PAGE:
Food & Wine – Moroccan chicken pastilla

IMG_4812This week I will be joining the Winophiles, a group of bloggers united in their love for French wine who commit to an article on a shared topic. This month: Cross-cultural food pairings with French wine! This is really something that I love, as it forces you to think outside of the box; to put aside wine conventions that are mostly based on regional cuisines and that have been developed and semi-set in stone.

Saying life in Brussels for a foodie has its perks is an understatement. Plenty of restaurants, an it-scene when it comes to new cuisines being offered and basically all ingredients imaginable within reach almost qualifies for a Walhalla. The usual ride from work takes me by the Chatelain market; the place to be for an aperitif in spring/summer, and otherwise a favorite stop for your everyday market vegetables as well as something a bit more international. Afterwards I cannot help but walk by my local wine merchant, and everything for an extra special weekday meal is practically ready.

First stop: buying a pastilla. I first discovered this when we spent a couple of weeks traveling through Morocco in 2015. The country’s cuisine is amazing; incredibly diverse, which is not something you would assume based on what I generally find in Belgium, and just so savoury and intense in flavor. Be forewarned, there will be a lot more food pairings to discuss in the future, and I think that a pastilla, being a complex presentation of so many different aspects of Moroccan cuisine is a good starting point. It combines delicate pastry with slowly cooked poultry, massively spiced but not without losing flavor balance. The Moroccan vendor at Chatelaine market uses cinnamon, cloves, peppercorns, cumin, a healthy dose of saffron and just a tiny hint of dried chilly. Everyone can make his or her own version, this one was with chicken but I have eaten it with pigeon as well, and the spice mix is also up to your own liking.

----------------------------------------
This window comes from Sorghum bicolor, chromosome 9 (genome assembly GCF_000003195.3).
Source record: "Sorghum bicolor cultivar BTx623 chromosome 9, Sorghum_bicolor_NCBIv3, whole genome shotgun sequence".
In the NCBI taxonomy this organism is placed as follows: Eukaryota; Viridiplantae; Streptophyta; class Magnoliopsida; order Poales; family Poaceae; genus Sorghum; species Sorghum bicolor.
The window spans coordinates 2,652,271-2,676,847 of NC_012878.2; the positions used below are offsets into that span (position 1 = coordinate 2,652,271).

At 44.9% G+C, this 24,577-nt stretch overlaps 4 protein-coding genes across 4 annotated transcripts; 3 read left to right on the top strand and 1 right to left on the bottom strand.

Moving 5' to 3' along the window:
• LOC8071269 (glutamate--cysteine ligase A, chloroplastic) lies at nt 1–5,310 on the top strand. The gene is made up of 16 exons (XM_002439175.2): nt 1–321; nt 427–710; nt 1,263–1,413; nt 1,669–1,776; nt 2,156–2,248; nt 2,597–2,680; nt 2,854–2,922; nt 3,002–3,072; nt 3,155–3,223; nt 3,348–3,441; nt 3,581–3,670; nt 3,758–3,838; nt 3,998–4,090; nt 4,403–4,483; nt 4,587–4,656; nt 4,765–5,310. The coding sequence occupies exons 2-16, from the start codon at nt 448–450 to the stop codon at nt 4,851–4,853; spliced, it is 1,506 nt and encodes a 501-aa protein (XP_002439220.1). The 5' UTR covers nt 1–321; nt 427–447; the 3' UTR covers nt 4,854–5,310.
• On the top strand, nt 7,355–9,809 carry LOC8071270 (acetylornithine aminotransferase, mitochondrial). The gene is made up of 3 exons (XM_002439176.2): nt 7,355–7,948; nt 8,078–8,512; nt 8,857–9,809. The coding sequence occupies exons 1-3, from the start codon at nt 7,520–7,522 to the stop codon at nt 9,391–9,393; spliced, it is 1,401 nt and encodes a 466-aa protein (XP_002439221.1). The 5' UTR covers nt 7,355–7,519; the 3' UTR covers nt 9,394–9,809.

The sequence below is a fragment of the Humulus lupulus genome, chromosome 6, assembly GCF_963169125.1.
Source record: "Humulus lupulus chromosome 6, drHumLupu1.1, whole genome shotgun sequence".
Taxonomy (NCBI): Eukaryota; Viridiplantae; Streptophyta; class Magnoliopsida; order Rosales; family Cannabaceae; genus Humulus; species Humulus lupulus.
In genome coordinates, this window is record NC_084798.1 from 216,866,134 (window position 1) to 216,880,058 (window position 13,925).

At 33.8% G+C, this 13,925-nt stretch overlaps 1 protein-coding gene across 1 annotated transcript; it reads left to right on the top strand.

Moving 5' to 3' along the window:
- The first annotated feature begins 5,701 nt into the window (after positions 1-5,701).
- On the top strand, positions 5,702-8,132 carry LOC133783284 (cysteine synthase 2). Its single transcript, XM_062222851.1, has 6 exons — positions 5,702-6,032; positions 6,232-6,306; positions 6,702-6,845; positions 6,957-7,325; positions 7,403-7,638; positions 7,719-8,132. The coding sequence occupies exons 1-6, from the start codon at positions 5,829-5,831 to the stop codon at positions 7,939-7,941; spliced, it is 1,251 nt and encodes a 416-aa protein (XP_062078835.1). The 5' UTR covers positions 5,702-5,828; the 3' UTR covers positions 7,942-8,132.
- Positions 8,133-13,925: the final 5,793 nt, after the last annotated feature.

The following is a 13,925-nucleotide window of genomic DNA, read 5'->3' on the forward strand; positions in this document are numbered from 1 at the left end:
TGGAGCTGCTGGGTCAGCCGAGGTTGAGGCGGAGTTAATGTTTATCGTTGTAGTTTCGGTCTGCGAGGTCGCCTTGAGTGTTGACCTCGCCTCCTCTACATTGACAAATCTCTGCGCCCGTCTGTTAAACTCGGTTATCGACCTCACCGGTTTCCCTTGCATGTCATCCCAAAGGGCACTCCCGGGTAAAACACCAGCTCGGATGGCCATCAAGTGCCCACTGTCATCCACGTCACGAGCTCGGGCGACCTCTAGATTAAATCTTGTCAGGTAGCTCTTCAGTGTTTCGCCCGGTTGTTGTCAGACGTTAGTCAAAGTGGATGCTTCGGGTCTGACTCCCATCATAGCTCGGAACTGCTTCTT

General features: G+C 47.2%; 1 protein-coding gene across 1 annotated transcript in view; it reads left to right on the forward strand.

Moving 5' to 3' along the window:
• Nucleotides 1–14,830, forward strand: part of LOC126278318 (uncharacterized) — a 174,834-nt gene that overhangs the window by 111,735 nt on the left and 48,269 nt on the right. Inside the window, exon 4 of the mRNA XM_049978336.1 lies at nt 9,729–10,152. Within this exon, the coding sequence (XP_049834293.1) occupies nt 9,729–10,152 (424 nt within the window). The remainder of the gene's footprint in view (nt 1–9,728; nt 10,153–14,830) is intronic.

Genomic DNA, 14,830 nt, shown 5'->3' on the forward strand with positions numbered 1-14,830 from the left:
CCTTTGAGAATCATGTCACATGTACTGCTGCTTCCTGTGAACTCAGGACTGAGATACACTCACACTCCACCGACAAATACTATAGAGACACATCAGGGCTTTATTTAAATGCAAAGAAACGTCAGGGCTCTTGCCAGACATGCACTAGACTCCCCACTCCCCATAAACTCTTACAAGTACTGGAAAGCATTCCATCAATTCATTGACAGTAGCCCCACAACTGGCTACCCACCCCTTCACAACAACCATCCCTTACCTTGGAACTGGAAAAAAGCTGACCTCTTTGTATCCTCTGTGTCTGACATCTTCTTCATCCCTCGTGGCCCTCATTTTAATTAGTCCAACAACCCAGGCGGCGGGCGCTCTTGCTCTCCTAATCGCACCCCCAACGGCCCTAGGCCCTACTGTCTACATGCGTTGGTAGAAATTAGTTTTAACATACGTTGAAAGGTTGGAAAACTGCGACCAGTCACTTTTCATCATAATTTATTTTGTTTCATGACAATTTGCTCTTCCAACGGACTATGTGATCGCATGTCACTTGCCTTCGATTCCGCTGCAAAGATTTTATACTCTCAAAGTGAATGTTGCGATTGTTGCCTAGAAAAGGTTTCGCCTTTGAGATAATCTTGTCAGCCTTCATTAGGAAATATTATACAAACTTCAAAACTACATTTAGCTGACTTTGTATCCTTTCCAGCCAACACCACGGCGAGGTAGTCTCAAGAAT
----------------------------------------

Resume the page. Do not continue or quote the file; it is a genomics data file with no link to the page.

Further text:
Second stop: fresh veg from whatever vendor’s shouting catches my ear. I had a bit of time to spare in the kitchen, so I made a simple carrot salad with cumin, parsley and garlic that I discovered thanks to a French chef in Essaouira, as well as Ottolenghi’s charred broccoli with a tahini dressing. Add some Persian flatbread with homemade hummus, and for little money you are set for a semi-decadent meal.

Third stop: the wine. It is not the easiest cuisine to find an ideal pairing. You are dealing with intense yet delicate flavors, so getting complementarity just right is challenging. Wine and food matching theory will tell you to go more and more south as you add more spices, which I get, but find a bit boring. The meal is in essence quite pure without becoming simple, so I opted for two wines that show depth without becoming heavy or too dominating. To spice things up, two completely different regions: the Loire and the Rousillon.

I talked about Domaine Porte Saint Jean a while back, and a bottle of Saumur-Champigny, Les Beaugrands 2011 seemed to be a daring but most interesting match. The wine itself is fresh in character, but with aromas of middle eastern spices and a headiness that even overcame the scents coming off the pastilla, so it worked actually quite well! It helps that the pastilla was filled with chicken meat, and that the pastry was wafer-thin and light; with pigeon for instance I think that the flavors would be too overwhelming. With the vegetables, the wine met its match, especially texture-wise, as the broccoli tahini dressing proved to be too rich.

IMG_0887Now, the safer and classic match was Roc des Anges’ Reliefs Cotes de Rousillon 2013. I have to admit that the South of France has been a blind spot on my wine radar for too long, and every year, when I encounter one of those fantastic wines that show that the Rousillon is so much more than a cheap swill factory, I tell myself that I need to pay far more attention to it. For now, it is but a note on my never-ending list of wine-related to-do’s.